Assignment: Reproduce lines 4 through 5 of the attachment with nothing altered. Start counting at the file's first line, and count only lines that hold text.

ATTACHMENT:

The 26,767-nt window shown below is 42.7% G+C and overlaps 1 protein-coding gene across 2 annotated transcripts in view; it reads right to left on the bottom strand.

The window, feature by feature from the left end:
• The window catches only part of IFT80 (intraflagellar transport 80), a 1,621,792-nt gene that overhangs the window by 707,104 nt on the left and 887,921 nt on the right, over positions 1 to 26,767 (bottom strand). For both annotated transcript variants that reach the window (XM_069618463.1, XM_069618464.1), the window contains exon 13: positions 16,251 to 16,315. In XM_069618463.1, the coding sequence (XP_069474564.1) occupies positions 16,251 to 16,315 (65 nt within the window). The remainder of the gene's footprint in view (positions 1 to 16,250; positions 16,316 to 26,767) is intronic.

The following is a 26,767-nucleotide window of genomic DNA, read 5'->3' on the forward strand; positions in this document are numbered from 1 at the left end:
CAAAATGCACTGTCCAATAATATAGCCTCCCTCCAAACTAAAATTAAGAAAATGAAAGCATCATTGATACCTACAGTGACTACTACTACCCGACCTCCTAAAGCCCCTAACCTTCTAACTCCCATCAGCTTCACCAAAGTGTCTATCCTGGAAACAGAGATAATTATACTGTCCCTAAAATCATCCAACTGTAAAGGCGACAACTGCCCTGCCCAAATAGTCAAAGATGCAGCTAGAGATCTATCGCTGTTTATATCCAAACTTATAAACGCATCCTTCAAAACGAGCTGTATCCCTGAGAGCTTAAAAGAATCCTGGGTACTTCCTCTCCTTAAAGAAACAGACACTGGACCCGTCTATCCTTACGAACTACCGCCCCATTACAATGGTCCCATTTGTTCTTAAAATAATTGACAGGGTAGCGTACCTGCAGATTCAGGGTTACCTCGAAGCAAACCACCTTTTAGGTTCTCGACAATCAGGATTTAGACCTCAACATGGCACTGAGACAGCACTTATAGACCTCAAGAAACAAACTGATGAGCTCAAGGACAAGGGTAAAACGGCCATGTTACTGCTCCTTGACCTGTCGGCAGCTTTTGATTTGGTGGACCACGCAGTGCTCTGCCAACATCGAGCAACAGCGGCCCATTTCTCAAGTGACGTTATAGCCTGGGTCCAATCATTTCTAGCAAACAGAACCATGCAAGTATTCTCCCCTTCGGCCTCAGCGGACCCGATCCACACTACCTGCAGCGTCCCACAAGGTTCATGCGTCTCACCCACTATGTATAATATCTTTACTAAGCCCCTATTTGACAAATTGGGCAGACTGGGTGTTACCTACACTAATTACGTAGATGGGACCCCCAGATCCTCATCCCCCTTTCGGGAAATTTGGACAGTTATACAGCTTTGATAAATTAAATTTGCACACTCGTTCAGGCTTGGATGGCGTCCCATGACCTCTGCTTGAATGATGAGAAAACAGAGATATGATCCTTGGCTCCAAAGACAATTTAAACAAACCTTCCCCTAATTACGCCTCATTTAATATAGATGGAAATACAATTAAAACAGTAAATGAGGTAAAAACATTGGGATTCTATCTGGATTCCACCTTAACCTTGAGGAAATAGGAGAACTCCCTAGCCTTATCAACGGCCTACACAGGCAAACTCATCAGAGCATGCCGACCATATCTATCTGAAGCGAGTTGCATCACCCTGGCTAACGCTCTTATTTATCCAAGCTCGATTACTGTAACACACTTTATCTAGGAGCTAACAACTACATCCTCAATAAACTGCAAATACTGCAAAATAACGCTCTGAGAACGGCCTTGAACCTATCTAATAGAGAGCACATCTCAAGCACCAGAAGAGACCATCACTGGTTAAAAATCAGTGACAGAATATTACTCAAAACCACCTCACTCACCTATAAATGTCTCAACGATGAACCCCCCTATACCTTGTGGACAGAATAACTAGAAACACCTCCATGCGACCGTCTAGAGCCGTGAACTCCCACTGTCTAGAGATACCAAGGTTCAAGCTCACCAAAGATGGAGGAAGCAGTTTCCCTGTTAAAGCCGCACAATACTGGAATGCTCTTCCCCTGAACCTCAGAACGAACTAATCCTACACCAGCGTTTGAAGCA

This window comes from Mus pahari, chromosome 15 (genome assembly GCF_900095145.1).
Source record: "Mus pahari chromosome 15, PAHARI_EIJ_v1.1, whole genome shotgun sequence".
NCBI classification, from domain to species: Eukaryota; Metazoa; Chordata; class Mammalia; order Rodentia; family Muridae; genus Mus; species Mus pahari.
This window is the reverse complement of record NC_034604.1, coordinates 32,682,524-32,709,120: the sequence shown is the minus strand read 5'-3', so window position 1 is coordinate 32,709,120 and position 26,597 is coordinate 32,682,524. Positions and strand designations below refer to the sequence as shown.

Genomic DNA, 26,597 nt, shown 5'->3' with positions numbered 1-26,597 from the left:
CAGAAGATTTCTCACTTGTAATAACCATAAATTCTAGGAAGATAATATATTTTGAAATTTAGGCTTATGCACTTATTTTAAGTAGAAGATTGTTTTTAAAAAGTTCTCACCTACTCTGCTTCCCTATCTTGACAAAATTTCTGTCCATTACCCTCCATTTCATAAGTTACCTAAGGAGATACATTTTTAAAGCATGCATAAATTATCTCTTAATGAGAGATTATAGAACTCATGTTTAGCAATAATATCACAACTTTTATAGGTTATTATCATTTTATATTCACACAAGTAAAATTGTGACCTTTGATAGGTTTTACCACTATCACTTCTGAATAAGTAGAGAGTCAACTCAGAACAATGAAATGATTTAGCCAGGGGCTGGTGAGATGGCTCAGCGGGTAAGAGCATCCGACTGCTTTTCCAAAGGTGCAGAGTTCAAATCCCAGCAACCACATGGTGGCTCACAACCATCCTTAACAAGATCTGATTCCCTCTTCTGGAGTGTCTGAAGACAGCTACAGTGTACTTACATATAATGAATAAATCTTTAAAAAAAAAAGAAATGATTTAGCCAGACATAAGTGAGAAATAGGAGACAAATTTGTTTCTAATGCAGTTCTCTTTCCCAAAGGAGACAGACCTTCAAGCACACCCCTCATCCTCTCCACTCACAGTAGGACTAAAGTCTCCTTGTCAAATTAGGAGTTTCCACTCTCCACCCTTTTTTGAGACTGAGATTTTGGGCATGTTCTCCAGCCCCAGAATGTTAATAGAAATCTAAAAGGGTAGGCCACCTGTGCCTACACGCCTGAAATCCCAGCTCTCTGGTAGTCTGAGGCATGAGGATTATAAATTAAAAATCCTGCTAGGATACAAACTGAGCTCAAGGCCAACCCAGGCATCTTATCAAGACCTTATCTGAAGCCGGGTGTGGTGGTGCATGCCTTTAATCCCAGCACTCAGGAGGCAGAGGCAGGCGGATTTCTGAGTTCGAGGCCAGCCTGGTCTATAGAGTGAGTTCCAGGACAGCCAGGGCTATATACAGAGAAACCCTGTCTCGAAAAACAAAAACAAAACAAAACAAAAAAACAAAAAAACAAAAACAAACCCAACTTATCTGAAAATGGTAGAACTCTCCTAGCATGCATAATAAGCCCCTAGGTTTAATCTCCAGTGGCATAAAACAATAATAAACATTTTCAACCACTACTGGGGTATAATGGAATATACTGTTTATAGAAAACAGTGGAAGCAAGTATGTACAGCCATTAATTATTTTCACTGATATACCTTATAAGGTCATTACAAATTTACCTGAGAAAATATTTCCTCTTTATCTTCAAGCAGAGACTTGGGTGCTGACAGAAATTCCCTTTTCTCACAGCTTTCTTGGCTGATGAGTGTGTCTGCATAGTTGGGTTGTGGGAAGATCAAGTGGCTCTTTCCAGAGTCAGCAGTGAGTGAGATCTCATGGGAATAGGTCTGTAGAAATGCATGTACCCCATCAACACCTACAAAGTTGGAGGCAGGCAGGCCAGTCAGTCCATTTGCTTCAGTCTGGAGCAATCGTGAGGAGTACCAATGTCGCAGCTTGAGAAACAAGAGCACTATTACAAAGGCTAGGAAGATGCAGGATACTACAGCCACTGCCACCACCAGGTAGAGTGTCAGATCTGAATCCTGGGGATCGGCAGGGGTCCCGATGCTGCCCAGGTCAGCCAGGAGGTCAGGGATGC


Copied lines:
The following is a 26,767-nucleotide window of genomic DNA, read 5'->3' on the forward strand; positions in this document are numbered from 1 at the left end:
CAAAATGCACTGTCCAATAATATAGCCTCCCTCCAAACTAAAATTAAGAAAATGAAAGCATCATTGATACCTACAGTGACTACTACTACCCGACCTCCTAAAGCCCCTAACCTTCTAACTCCCATCAGCTTCACCAAAGTGTCTATCCTGGAAACAGAGATAATTATACTGTCCCTAAAATCATCCAACTGTAAAGGCGACAACTGCCCTGCCCAAATAGTCAAAGATGCAGCTAGAGATCTATCGCTGTTTATATCCAAACTTATAAACGCATCCTTCAAAACGAGCTGTATCCCTGAGAGCTTAAAAGAATCCTGGGTACTTCCTCTCCTTAAAGAAACAGACACTGGACCCGTCTATCCTTACGAACTACCGCCCCATTACAATGGTCCCATTTGTTCTTAAAATAATTGACAGGGTAGCGTACCTGCAGATTCAGGGTTACCTCGAAGCAAACCACCTTTTAGGTTCTCGACAATCAGGATTTAGACCTCAACATGGCACTGAGACAGCACTTATAGACCTCAAGAAACAAACTGATGAGCTCAAGGACAAGGGTAAAACGGCCATGTTACTGCTCCTTGACCTGTCGGCAGCTTTTGATTTGGTGGACCACGCAGTGCTCTGCCAACATCGAGCAACAGCGGCCCATTTCTCAAGTGACGTTATAGCCTGGGTCCAATCATTTCTAGCAAACAGAACCATGCAAGTATTCTCCCCTTCGGCCTCAGCGGACCCGATCCACACTACCTGCAGCGTCCCACAAGGTTCATGCGTCTCACCCACTATGTATAATATCTTTACTAAGCCCCTATTTGACAAATTGGGCAGACTGGGTGTTACCTACACTAATTACGTAGATGGGACCCCCAGATCCTCATCCCCCTTTCGGGAAATTTGGACAGTTATACAGCTTTGATAAATTAAATTTGCACACTCGTTCAGGCTTGGATGGCGTCCCATGACCTCTGCTTGAATGATGAGAAAACAGAGATATGATCCTTGGCTCCAAAGACAATTTAAACAAACCTTCCCCTAATTACGCCTCATTTAATATAGATGGAAATACAATTAAAACAGTAAATGAGGTAAAAACATTGGGATTCTATCTGGATTCCACCTTAACCTTGAGGAAATAGGAGAACTCCCTAGCCTTATCAACGGCCTACACAGGCAAACTCATCAGAGCATGCCGACCATATCTATCTGAAGCGAGTTGCATCACCCTGGCTAACGCTCTTATTTATCCAAGCTCGATTACTGTAACACACTTTATCTAGGAGCTAACAACTACATCCTCAATAAACTGCAAATACTGCAAAATAACGCTCTGAGAACGGCCTTGAACCTATCTAATAGAGAGCACATCTCAAGCACCAGAAGAGACCATCACTGGTTAAAAATCAGTGACAGAATATTACTCAAAACCACCTCACTCACCTATAAATGTCTCAACGATGAACCCCCCTATACCTTGTGGACAGAATAACTAGAAACACCTCCATGCGACCGTCTAGAGCCGTGAACTCCCACTGTCTAGAGATACCAAGGTTCAAGCTCACCAAAGATGGAGGAAGCAGTTTCCCTGTTAAAGCCGCACAATACTGGAATGCTCTTCCCCTGAACCTCAGAACGAACTAATCCTACACCAGCGTTTGAAGCA